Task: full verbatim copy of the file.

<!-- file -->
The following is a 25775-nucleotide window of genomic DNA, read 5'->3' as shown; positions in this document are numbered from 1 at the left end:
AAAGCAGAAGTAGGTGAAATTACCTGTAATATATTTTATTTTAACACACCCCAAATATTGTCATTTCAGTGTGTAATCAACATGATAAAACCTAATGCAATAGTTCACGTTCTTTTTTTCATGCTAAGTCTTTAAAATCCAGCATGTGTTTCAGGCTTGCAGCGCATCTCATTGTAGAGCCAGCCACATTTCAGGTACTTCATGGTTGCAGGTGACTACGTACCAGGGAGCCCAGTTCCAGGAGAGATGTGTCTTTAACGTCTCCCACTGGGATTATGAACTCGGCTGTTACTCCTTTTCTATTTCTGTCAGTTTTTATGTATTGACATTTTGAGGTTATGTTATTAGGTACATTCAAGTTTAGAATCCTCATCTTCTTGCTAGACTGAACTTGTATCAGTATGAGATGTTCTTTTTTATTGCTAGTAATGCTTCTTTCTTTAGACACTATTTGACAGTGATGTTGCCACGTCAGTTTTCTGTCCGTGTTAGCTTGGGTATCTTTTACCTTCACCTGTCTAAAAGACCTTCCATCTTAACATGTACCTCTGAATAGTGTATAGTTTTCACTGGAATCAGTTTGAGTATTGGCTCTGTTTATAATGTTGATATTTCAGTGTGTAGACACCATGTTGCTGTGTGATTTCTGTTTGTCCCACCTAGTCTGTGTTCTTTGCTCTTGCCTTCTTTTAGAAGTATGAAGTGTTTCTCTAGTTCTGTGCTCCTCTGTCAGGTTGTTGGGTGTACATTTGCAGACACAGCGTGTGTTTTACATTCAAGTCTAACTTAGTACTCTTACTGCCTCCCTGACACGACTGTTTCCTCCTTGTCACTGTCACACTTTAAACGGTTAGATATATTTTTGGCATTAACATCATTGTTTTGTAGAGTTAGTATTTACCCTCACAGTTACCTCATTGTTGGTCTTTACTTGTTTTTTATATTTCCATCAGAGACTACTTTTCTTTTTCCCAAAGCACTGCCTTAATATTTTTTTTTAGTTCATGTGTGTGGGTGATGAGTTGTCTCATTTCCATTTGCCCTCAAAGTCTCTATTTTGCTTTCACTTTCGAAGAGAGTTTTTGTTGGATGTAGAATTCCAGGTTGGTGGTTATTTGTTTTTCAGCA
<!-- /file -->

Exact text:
The following is a 25775-nucleotide window of genomic DNA, read 5'->3' as shown; positions in this document are numbered from 1 at the left end:
AAAGCAGAAGTAGGTGAAATTACCTGTAATATATTTTATTTTAACACACCCCAAATATTGTCATTTCAGTGTGTAATCAACATGATAAAACCTAATGCAATAGTTCACGTTCTTTTTTTCATGCTAAGTCTTTAAAATCCAGCATGTGTTTCAGGCTTGCAGCGCATCTCATTGTAGAGCCAGCCACATTTCAGGTACTTCATGGTTGCAGGTGACTACGTACCAGGGAGCCCAGTTCCAGGAGAGATGTGTCTTTAACGTCTCCCACTGGGATTATGAACTCGGCTGTTACTCCTTTTCTATTTCTGTCAGTTTTTATGTATTGACATTTTGAGGTTATGTTATTAGGTACATTCAAGTTTAGAATCCTCATCTTCTTGCTAGACTGAACTTGTATCAGTATGAGATGTTCTTTTTTATTGCTAGTAATGCTTCTTTCTTTAGACACTATTTGACAGTGATGTTGCCACGTCAGTTTTCTGTCCGTGTTAGCTTGGGTATCTTTTACCTTCACCTGTCTAAAAGACCTTCCATCTTAACATGTACCTCTGAATAGTGTATAGTTTTCACTGGAATCAGTTTGAGTATTGGCTCTGTTTATAATGTTGATATTTCAGTGTGTAGACACCATGTTGCTGTGTGATTTCTGTTTGTCCCACCTAGTCTGTGTTCTTTGCTCTTGCCTTCTTTTAGAAGTATGAAGTGTTTCTCTAGTTCTGTGCTCCTCTGTCAGGTTGTTGGGTGTACATTTGCAGACACAGCGTGTGTTTTACATTCAAGTCTAACTTAGTACTCTTACTGCCTCCCTGACACGACTGTTTCCTCCTTGTCACTGTCACACTTTAAACGGTTAGATATATTTTTGGCATTAACATCATTGTTTTGTAGAGTTAGTATTTACCCTCACAGTTACCTCATTGTTGGTCTTTACTTGTTTTTTATATTTCCATCAGAGACTACTTTTCTTTTTCCCAAAGCACTGCCTTAATATTTTTTTTTAGTTCATGTGTGTGGGTGATGAGTTGTCTCATTTCCATTTGCCCTCAAAGTCTCTATTTTGCTTTCACTTTCGAAGAGAGTTTTTGTTGGATGTAGAATTCCAGGTTGGTGGTTATTTGTTTTTCAGCA